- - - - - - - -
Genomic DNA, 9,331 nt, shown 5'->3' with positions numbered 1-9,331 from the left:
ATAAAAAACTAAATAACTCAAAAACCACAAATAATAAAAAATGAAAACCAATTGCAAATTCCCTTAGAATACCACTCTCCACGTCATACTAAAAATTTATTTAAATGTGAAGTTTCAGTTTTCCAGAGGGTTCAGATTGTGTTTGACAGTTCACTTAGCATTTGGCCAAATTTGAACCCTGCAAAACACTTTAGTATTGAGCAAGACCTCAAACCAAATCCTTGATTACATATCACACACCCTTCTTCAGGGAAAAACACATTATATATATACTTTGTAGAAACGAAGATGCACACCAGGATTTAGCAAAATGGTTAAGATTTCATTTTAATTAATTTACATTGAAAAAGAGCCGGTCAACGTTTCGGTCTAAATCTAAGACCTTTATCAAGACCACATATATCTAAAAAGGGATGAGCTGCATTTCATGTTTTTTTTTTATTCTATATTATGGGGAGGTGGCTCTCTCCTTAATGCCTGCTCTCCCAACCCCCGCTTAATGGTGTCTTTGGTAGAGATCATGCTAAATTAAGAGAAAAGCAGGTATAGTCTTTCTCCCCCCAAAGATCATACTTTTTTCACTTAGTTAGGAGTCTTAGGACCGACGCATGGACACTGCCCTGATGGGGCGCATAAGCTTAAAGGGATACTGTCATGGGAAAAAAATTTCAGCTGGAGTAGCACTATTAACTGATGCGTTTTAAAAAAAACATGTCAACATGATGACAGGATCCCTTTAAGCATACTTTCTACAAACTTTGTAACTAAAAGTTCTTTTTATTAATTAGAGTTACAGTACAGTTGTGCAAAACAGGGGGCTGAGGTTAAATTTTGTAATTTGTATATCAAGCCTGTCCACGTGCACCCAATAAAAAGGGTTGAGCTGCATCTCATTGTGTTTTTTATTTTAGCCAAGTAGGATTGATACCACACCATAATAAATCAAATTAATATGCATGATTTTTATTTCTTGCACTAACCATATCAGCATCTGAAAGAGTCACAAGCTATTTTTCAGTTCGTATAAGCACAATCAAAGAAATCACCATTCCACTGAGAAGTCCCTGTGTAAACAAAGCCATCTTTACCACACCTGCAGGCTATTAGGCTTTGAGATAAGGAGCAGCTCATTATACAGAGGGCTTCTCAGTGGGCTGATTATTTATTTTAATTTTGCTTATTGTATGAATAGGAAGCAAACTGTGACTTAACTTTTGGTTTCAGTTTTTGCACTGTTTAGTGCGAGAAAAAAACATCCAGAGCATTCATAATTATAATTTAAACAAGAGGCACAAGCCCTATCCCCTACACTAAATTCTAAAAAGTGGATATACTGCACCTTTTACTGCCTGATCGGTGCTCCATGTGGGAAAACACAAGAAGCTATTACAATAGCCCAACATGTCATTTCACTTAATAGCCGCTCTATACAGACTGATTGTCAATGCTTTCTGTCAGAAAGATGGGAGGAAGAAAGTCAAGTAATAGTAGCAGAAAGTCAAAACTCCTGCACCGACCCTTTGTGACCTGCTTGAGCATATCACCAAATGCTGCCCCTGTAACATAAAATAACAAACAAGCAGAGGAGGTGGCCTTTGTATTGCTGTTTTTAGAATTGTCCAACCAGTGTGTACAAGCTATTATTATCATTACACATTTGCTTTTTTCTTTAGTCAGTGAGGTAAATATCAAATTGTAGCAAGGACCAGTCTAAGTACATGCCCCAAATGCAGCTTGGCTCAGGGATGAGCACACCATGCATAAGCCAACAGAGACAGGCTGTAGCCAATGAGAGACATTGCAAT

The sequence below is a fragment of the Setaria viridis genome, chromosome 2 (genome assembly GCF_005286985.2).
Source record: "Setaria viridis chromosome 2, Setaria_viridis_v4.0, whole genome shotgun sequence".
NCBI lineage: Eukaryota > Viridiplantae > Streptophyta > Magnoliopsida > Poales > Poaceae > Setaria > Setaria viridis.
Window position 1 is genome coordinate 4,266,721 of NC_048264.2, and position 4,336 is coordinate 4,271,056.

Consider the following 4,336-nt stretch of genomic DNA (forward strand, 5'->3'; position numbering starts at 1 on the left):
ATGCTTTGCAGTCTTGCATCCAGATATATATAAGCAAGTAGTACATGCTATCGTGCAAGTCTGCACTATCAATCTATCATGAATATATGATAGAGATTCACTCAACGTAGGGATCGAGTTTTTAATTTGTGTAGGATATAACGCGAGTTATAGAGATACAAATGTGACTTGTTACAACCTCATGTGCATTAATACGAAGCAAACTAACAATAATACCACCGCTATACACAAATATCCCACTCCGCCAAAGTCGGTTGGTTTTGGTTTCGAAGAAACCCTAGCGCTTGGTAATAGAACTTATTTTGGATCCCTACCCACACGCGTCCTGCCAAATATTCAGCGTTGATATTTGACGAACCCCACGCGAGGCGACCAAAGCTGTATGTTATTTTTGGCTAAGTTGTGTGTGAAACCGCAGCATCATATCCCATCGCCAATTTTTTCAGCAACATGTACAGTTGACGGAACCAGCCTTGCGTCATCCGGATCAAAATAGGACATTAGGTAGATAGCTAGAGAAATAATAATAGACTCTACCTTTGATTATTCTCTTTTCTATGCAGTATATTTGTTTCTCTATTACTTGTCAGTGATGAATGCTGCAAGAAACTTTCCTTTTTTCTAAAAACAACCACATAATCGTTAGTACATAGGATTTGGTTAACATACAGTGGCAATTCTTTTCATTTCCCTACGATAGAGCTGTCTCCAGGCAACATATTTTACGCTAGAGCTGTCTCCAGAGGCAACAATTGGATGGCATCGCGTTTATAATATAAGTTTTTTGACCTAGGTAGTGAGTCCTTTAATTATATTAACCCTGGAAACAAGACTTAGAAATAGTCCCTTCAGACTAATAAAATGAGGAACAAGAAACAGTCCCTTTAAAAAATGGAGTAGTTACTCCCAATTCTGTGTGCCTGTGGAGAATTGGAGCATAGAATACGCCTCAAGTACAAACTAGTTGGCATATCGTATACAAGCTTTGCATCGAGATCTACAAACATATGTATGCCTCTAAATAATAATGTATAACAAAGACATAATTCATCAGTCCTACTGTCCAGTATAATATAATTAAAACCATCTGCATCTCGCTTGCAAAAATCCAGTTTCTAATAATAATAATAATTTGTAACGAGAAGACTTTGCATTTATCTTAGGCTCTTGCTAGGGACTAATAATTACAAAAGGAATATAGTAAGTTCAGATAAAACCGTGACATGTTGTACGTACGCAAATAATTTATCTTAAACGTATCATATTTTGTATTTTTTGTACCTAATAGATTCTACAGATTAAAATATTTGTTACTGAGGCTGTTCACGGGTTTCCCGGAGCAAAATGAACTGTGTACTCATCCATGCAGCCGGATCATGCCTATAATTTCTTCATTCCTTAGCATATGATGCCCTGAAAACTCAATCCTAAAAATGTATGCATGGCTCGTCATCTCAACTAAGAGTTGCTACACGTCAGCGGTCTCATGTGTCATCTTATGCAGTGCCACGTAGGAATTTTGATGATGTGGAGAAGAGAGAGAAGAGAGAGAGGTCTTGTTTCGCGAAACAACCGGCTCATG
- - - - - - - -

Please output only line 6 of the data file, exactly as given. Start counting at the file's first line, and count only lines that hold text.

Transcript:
Window position 1 is genome coordinate 4,266,721 of NC_048264.2, and position 4,336 is coordinate 4,271,056.